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She-Ra and the Princesses of Power

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November 28, 2019 2:56

One night I was scrolling on Netflix trying to find something interesting to watch. Personally, I’m a huge fan of cartoons. Whether is the infamous Rick and Morty or quirky 8 season series Adventure Time, I’m a sucker for a good animated show. She-Ra therefore quickly caught my eye. It is a reboot of the 1980s Filmation cartoon She-Ra: Princess of Power with its own spin on it.


She-Ra and the Princesses of Power is a Netflix original show produced by Dreamworks Animation. It was developed by cartoonist and animation producer Noelle Stevenson, making yet another dent in the male driven animation production. Shows like Steven Universe and Big Mouth were also developed by female creators and prove that animation does not need to be a male dominated field. She-Ra bases on the main character Adora, who rediscovers herself and her purpose. At first she is devoted to the Horde, an army whose mission is to destroy the Princesses and take over the planet. Now, if you’re thinking, Princesses are girly and childish then this is still the show for you. She-Ra redefines the word Princess. In most cases, Princesses need to be saved and are usually the innocent and cute girl who unintentionally gets herself in a dilemma. Today’s Princess movies like Frozen and Moana have definitely broken those stereotypes by demonstrating the Princess as her own hero. She-Ra shows this same concept. After Adora discovers a sword in the forest, her whole life takes a turn. She meets Glimmer and Bow who help her find her purpose. Later in the series multiple characters are introduced, including a variety of cool Princesses all with powers of their own. Antagonist Catra, who was Adora’s best friend in the Horde, makes it difficult for Adora to find her true self and save the planet from the evil Horde.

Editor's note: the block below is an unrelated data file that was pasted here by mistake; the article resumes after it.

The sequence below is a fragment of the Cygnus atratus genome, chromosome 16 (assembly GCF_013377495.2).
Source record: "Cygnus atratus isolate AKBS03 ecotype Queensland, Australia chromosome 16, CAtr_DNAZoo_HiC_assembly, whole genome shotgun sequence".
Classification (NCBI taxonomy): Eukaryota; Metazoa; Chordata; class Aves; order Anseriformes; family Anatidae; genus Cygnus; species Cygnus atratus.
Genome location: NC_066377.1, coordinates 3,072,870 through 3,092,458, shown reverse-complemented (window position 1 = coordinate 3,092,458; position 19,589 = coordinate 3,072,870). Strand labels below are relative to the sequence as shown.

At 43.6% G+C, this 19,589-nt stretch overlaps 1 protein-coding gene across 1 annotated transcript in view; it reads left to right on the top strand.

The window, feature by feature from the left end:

I would highly recommend this show. It didn’t take me long to get hooked on at all. I was immediately captivated and could not stop watching the so far four season show. If I had to compare it I would say it is a mix of Steven Universe and Adventure Time. I hope the show gets the attention and recognition that it deserves because honestly, I’m not sure why everyone isn’t already hooked on this show like I am. If you do end up watching the show I would recommend to not watch the title sequence during the first season due to all its character spoilers. So, if you’re interested in cartoon shows with colorful animation and a riveting plot, She-Ra is the show for you. One last side note: everyone can and should watch this show, both girls and boys.